I've been using Sports Tracker for quite a few years now and I can honestly say that without it, my physical health would be much worse than it is. It's the app which gives me motivation needed to exercise. Since I hate exercising with a passion, I really do need a lot of motivation to get out from my comfy bed and use some of those dormant muscles I possess. Sport Tracker allows me to do more than just sweat and stink. It gives me actual numbers that mean something instead of just muscle and bone ache. So when I heard about the Nokia N9 version of Sports Tracker, I was naturally quite excited about it. But how does it compare to the more mature Symbian version? Read on to find out.
Sports Tracker is arguably one of the greatest, and one of the first, products to ever come out from Nokia Beta Labs. It was originally a Symbian only app, the first of its kind for mobile phones in general, to track and analyze the user's workouts, such as cycling and running. Sport Tracker, currently by Sports Tracking Technologies Ltd, is one of the most downloaded app in Nokia Store, with millions of downloads from more than 200 countries. It has been available also for iPhone and Android for a while now. In November 2011 Sports Tracker was released for Nokia N9.
If you have used the Symbian version of Sports Tracker before, the first thing you may notice when launching Sports Tracker for Nokia N9 is the simplified look. This is not necessarily a bad thing. Actually the new clean look fits quite well with Nokia N9's remove all the unnecessary clutter design philosophy. The most important things are there, clearly visible in the home screen, like some basic statistics of all your workouts and you latest workout. It's all very clear and intuitive.
While the look is different compared to the Symbian version of Sports Tracker, functionality of the Nokia N9 version is basically the same. You start a new workout and select the appropriate activity. Most of the common activities are already there, but if you miss any there are six "other" activities you may use for some more unusual workout routines, like pushing your car to the next petrol station. If you haven't connected a Bluetooth heart rate monitor, you will get an ad of Sports Tracker Hear Rate Monitor. This the easiest way to see if the Bluetooth pairing has failed or the battery of the HRM has run out.
While Sports Tracker for Nokia N9 works without a heart rate monitor, I personally feel only by using one can you get the full benefit of this superb application. I've used it with Polar WearLink+ transmitter with Bluetooth and Sports Tracker Bluetooth Heart Rate Monitor. Both work well, although the initial pairing was much easier with Sports Tracker Bluetooth Heart Rate Monitor. Also, since the Nokia N9 version of Sports Tracker does not seem to give any indications of remaining battery life, the Polar WearLink could be tricky, since the batter may run out during a workout routine. Then again, the same could happen with Sports Tracker Bluetooth Heart Rate Monitor too, but at least you can always charge that beforehand.
During the actual workout Sports Tracker for Nokia N9 presents you with some vital data. This data includes a map with your current location and the path you've taken. It also shows you the usual stuff like duration, distance and speed. What I was missing was the calories I've burned. I thought it was quite annoying that I could only see this after I finish a workout and not during. But I was wrong. It turns out all you have to do is to swipe to the left and you will get another screen without the map, but more data in it, including calories. I found this screen to be much more useful during an indoor activity.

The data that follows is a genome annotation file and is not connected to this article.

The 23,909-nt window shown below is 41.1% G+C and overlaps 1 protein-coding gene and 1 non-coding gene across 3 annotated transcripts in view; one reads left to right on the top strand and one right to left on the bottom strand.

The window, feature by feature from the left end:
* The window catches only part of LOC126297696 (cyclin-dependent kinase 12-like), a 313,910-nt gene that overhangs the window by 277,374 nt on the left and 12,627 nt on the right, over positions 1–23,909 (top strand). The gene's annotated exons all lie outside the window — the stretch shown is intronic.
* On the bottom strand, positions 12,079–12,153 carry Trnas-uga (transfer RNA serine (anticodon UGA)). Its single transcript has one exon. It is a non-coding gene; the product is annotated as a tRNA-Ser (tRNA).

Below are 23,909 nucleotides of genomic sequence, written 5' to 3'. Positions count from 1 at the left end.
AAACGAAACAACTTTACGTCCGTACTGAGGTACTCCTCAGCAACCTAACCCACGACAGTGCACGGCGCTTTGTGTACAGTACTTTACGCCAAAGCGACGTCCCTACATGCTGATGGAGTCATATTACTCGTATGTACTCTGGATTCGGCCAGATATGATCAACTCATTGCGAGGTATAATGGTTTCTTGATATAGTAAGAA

Now the biggest difference of Sports Tracker for Nokia N9 compared to the Symbian version is the amount of data presented after the workout or in the workout diary. In the Symbian version you had multiple screens with graphs and all. Not so in Nokia N9. All you see a summary of your workout with is just some basic statistics. But fear not. If you want to see some really cool maps, graphs and statistics of your workouts, all you have to do is to register to sports-tracker.com and save your workouts there. You may also share them with others and also in Facebook and Twitter too, but this is not needed to use those cool features in the website.
After using Sports Tracker for Nokia N9 for over a month now, I found only two issues that annoy me. To begin with, I really miss some indications of the remaining battery life of my heart rate monitor. Nothing is more annoying than exercising like a mad man and then when you want to see how many calories you've burned, you find out that your heart rate was not recorded because the battery was dead. Secondly, I find it really annoying that I have to press my sharing options every time I save my work out. My fingers are quite large and after my workout I'm rather tired, so hitting those small check boxes often proves to be quite an ordeal.
To conclude this review, I'm a huge fan of Sports Tracker and the Nokia N9 version did not let me down. Yes, it may not have as many features in the workout diary like the Symbian version, but I prefer the sports-tracker.com website for that anyway, so I don't see that as a problem. But all the main features are there and they work great. The two issues I have are fairly minor, which could easily be fixed in a future update. Furthermore, Nokia N9 is much cooler than any Symbian device, so already that alone is a great reason to use Sports Tracker for Nokia N9. If you do, get Sports Tracker Bluetooth Heart Rate Monitor too. Believe me, Sports Tracker so much better with it. This is also the reason why I'm a bit worried about the Windows Phone version of Sports Tracker.